Posts Tagged ‘CSS Neuse’

The grand opening of the CSS Neuse Civil War Interpretive Center in Kinston, the chance to meet Tar Heel sports legends in Raleigh and a look at the scandalous side of the Stanly family in New Bern are just a few of the opportunities for fun and discovery you’ll find with the N.C. Department of Cultural Resources this weekend.

Here are 8 suggestions to help you make the most of your time:

1. Celebrate the grand opening of the CSS Neuse Civil War Interpretive Center in Kinston Saturday with lectures, musical performances and living history demonstrations.
2. Make a miniature paper garden at the N.C. Museum of Art in Raleigh Sunday.
3. Hear scandalous stories from Stanly family’s history Friday at Tryon Palace in New Bern
4. Sing and dance along to the down home sound of Barleycorn & Rye during a concert at the N.C. Museum of History in Raleigh Sunday.
5. Discover the magic of Mozart with your kids during special family-friendly performances by the N.C. Symphony Saturday in Raleigh and Sunday in New Bern.
6. Bring a personal object that means something to you, share a story about it and help make a giant bundle dedicated to healing throughout the weekend at the Southeastern Center for Contemporary Art (SECCA) in Winston-Salem.
7. Hear about athletic careers past and present from some of our state’s sports legends Saturday at the N.C. Museum of History in Raleigh.
8. Celebrate North Carolina’s coastal and culinary heritage with Beaufort Food and Wine Saturday at the N.C. Maritime Museum in Beaufort.
Check out DCR’s calendar for more information on these and other events, and a enjoy a great North Carolina weekend!

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A evening of holiday family fun in Raleigh, a stroll through the holidays of yesteryear in Halifax and a grand Candlelight Christmas celebration in New Bern are just a few of the opportunities for fun and discovery you’ll find this weekend with the N.C. Department of Cultural Resources.

Here are five suggestions to help you make the most of your weekend:

1. Say hi to Santa Friday in Raleigh, where he’ll be on hand for the N.C. Museum of Art’s Holiday Family Fun Friday, which will also include games, art making and live entertainment.

2. Meet military re-enactors from throughout history; see fire eating, magic and dance performances; and marvel at historic homes adorned with 18th-, 19th-, and 20th-century decorations as part of Tryon Palace’s Candlelight Christmas celebration Saturday in New Bern.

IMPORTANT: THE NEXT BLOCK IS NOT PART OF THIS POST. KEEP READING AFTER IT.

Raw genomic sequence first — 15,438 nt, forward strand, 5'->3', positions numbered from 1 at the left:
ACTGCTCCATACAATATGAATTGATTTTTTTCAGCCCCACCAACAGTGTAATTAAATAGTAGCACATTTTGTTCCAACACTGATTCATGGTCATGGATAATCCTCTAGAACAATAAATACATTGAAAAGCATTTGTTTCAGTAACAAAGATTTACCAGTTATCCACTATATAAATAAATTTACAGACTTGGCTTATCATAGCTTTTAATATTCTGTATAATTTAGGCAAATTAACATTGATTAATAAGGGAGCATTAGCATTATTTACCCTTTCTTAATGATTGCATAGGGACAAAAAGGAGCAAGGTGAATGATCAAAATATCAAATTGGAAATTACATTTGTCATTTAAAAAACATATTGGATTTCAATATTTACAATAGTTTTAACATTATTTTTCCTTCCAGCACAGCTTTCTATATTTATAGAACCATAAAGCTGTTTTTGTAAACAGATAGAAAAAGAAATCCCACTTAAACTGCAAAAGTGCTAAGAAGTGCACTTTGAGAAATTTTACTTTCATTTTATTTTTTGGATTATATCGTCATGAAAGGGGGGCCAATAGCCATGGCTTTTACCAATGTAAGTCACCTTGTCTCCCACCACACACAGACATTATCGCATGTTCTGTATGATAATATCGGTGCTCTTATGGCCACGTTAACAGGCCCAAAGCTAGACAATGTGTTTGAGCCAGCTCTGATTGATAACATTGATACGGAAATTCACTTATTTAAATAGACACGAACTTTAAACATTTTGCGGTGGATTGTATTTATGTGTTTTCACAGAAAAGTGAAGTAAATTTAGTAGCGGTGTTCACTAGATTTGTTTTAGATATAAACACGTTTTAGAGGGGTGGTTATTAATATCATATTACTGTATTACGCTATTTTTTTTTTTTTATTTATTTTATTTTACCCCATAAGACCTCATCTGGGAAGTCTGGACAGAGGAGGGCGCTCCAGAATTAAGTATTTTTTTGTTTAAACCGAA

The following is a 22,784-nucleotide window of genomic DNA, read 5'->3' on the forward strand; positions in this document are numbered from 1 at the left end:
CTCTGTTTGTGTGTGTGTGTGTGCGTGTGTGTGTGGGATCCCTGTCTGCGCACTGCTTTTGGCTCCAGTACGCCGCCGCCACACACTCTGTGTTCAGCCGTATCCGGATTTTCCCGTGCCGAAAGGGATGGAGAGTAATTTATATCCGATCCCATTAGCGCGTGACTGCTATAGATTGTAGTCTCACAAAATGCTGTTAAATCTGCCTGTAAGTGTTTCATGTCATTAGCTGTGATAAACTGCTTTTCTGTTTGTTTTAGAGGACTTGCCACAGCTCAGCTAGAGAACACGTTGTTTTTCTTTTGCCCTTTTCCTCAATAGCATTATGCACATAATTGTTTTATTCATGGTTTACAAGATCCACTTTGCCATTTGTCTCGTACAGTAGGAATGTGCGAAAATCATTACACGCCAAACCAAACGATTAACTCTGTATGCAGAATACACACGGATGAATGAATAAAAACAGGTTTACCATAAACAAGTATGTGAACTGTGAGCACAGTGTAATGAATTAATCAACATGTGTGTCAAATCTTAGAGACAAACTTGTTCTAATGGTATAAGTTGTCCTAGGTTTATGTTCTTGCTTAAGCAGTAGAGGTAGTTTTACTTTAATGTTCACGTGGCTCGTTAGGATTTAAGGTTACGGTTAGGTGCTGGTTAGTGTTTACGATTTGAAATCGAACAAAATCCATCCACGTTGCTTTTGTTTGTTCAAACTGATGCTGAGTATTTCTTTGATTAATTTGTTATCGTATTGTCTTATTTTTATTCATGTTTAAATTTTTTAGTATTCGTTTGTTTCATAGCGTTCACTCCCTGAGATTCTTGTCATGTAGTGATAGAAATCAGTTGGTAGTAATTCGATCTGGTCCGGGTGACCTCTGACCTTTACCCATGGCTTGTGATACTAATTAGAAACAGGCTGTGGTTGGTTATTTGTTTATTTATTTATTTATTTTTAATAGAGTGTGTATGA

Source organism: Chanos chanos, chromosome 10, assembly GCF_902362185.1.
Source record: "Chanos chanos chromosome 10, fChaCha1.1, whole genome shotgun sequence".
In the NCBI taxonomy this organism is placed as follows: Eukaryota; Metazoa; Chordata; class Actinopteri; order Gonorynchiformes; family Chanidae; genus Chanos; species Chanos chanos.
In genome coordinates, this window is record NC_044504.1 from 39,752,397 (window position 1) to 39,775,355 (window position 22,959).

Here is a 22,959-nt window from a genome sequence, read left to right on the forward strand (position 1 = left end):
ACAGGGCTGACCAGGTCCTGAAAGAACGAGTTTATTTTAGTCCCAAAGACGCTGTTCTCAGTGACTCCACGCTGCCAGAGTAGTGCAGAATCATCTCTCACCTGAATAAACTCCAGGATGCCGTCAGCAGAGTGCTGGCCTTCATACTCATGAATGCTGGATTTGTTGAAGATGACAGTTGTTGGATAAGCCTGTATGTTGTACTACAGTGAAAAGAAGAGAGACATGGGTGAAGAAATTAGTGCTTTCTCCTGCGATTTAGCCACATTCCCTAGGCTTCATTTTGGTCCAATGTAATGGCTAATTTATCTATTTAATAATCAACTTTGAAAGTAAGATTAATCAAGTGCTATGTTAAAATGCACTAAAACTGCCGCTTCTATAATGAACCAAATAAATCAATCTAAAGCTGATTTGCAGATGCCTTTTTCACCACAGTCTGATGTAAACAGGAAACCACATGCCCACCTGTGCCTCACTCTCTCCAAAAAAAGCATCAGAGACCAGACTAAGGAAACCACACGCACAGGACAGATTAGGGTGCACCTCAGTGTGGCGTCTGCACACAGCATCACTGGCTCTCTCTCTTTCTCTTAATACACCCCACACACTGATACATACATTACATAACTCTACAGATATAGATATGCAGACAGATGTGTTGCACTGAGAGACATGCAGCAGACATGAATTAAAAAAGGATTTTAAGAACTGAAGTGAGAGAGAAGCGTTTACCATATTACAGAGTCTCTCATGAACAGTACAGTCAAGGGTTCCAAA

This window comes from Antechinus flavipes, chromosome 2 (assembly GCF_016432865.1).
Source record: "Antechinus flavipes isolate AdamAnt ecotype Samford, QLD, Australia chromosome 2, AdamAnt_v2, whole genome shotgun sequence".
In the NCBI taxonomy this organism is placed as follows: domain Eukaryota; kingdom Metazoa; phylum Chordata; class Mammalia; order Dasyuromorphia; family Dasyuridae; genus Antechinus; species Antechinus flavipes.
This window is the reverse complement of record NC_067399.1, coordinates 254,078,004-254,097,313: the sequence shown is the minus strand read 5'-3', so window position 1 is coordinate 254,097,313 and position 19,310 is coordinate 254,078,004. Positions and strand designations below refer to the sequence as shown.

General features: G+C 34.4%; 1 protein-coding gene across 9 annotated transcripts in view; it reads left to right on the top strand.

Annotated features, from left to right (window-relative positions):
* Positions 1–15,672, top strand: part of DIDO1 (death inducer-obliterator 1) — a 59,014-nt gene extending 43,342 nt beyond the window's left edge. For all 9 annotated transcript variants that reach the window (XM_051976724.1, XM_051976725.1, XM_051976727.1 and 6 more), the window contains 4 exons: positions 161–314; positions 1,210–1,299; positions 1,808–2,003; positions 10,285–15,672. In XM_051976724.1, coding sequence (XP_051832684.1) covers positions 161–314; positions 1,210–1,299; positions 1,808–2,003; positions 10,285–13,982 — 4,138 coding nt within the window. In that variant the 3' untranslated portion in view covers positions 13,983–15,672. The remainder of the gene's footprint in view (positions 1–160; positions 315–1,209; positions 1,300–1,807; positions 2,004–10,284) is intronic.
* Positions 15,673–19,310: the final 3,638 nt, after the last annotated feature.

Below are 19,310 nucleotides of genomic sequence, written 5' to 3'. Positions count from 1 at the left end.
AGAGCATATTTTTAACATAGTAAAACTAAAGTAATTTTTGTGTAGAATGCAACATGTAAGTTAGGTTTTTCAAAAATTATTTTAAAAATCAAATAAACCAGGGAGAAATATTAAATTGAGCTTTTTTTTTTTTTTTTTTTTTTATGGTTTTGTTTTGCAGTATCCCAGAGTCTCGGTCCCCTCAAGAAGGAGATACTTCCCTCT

3. Take a holiday stroll through Halifax Saturday with an interpreter from Historic Halifax.
4. Join the N.C. Symphony as they play concerts with the “little orchestra” Pink Martini throughout the weekend in Raleigh.

5. Learn about how lightships and light towers were used to illuminate areas where lighthouses couldn’t be built Thursday at the N.C. Maritime Museum in Beaufort

6. See artifacts from the Civil War collected by the son of the Civil War veteran (who’s still alive!), and watch a film on the search from freedom in North Carolina Thursday at the CSS Neuse Civil War Interpretive Center in Kinston.

Check out DCR’s calendar for more information on these and other events, and a enjoy a great North Carolina weekend!

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The annual lighting of the state holiday tree in Raleigh, ornament making in Asheville and a demonstration of military life on North Carolina’s western frontier in Statesville are just a few of the opportunities for fun and discovery you’ll find this weekend with the N.C. Department of Cultural Resources.

Here are 18 suggestions to help you make the most of your weekend:

1. Join Gov. Pat McCrory for the state tree lighting and holiday festival at the State Capitol in Raleigh Thursday.

2. Learn how Christmas was celebrated by Civil War soldiers and sailors at home and in the field at the CSS Neuse Interpretive Center Saturday in Kinston.

3. Meet historical figures from the Lower Cape Fear region and hear some seasonal stories from the area at the N.C. Maritime Museum in Southport Friday as part of the town-wide Winterfest celebration.

4. Explore two of Raleigh‘s iconic landmarks-the Executive Mansion and the State Capitol-decorated for the season and open for tours throughout the weekend.

5. Make a holiday ornament Saturday at the Thomas Wolfe Memorial in Asheville.

6. See how soldiers braved the harsh winter on North Carolina’s western frontier Saturday at Fort Dobbs in Statesville.

7. Attend an authentic candlelit service at the ruins of St. Philips Anglican Church and explore how American colonists celebrated Christmas at Brunswick Town/Fort Anderson’s 18th Century Christmas Saturday in Winnabow.